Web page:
The barren space that occupies what could be Lake Highlands Town Center. The vision for the town center, which was conceived in the minds of community leaders in 2005, has been in the planning stages for the past decade. Photo by Rasy Ran

The barren space that occupies what could be Lake Highlands Town Center. The vision for the town center, which was conceived in the minds of community leaders in 2005, has been in the planning stages for the past decade: Photo by Rasy Ran

Cypress terminates TIF agreement, gives up $30 million in funding, but sets the stage for Sprouts to come in …

In The Advocate’s recent article, Lake Highlands Town Center’s tipping point, we wrote of  the “stalemate” between Cypress Real Estate Advisors and the City Design Studio/ Urban Design Peer Review Panel over Cypress’ submitted site plans for the portion of the site that would be a retail center anchored by Sprouts. Later in the piece, we noted this stalemate had put the ball squarely in Cypress’ court for the next move to get construction going at the Town Center— 1) try to find common ground with the design panel or 2) attempt to modify the Skillman Corridor TIF or 3) simply terminate their participation in the TIF. Well, Cypress answered that question today.

According to a press release issued late in the day by Councilman Adam McGough’s office, “a letter was submitted from Cypress Real Estate Advisors (PC LH Land Partners, LP) Cypress,” the owner of the Lake Highlands Town Center site indicating their decision to terminate the remainder of the TIF development agreement.”

This decision has significant financial and non-financial implications for Cypress. Financially, the completion of WaterCrest Park and the Haven, plus leasing 60 percent of the ground floor retail at The Haven, have qualified Cypress for $10 million in TIF reimbursements. Their termination of participation in the TIF means they will forego the $30 million of additional TIF reimbursements they were eligible for if they met other TIF requirements. The non-financial implication is Cypress is no longer subject to the design review from City Design Studio and its Urban Design Peer Review Panel. The “stalemate” over what is “urban” and “suburban” as it relates to Cypress’ site plan has now evaporated.

Cypress still would have to meet current zoning requirements outlined in Planned Development District (PD) 758, a special zoning district for the center, which, among other things, establishes setbacks, building heights, parking and landscape requirements. “There is nothing unworkable in the existing zoning,” Cypress representative Bill Rafkin has stated previously. While PD 758 has certain standards, it falls short of the type of scrutiny that $30 million in TIF funding gives the City, the TIF board and City Design Studio.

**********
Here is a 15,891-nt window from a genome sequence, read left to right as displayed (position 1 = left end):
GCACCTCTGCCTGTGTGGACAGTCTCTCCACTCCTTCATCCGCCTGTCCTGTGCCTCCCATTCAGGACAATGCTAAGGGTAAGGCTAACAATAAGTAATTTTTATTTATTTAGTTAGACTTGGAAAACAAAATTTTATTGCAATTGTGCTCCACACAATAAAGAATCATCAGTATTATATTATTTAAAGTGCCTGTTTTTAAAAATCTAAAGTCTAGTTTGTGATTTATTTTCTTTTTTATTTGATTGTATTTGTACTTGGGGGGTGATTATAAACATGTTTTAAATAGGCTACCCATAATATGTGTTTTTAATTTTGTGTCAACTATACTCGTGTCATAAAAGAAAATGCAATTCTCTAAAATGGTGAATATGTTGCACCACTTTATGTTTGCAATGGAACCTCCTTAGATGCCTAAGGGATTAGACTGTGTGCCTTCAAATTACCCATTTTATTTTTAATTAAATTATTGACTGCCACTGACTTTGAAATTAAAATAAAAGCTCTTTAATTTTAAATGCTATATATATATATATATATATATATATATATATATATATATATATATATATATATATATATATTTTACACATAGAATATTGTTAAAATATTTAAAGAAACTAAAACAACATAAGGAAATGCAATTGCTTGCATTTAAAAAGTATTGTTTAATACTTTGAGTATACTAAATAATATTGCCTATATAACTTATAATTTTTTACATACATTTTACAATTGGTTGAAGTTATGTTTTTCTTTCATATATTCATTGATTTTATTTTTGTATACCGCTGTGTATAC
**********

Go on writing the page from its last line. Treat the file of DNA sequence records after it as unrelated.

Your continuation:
According to the press release, “Cypress intends to break ground on the retail center during the first quarter of 2016.”

McGough notes in the press release that he “looks forward to continuing to work with Cypress to bring this crucial development to fruition for our community.”

He adds, “Our goal remains for Lake Highlands to have a unique Town Center where the character of the community is honored and where we can come together to live, work and play.”

The press release continues:

What does this mean for the Town Center, and what’s next?

Cypress will proceed with their development of the retail center and will seek input from the community through the LHTC Task Force, which will act as an engaged sounding board and provide community input on development of the Town Center. Development must comply with the requirements of the zoning Planned Development District (PD) 758. City staff remains open to assisting and encouraging the best possible development.

Cypress re-affirmed their plans for an “extra-ordinary” retail center that conforms to the PD and features a well-regarded neighborhood grocer offering fresh, natural and organic foods; numerous restaurants offering outdoor seating and patio areas; and service and soft-good retailers. Cypress intends to break ground on the retail center during the first quarter of 2016.

Other features Cypress is working on includes town homes on the southern boundary of the Town Center and high-end apartments on the site between the future retail center and the lake. Cypress re-affirmed their plan to keep the total number of multi-family units less than 750 units including those already part of the Haven property.

Councilmember McGough will facilitate another meeting with the developer and city staff in order to expedite progress as appropriate along with next steps while he finalizes community members to serve on the LHTC Task Force. “I believe Cypress intends to honor the wants and needs of our community, and I will remain involved to see that goal achieved,” said McGough, “We are closer now than we ever have been to seeing the Lake Highlands Town Center become a reality.”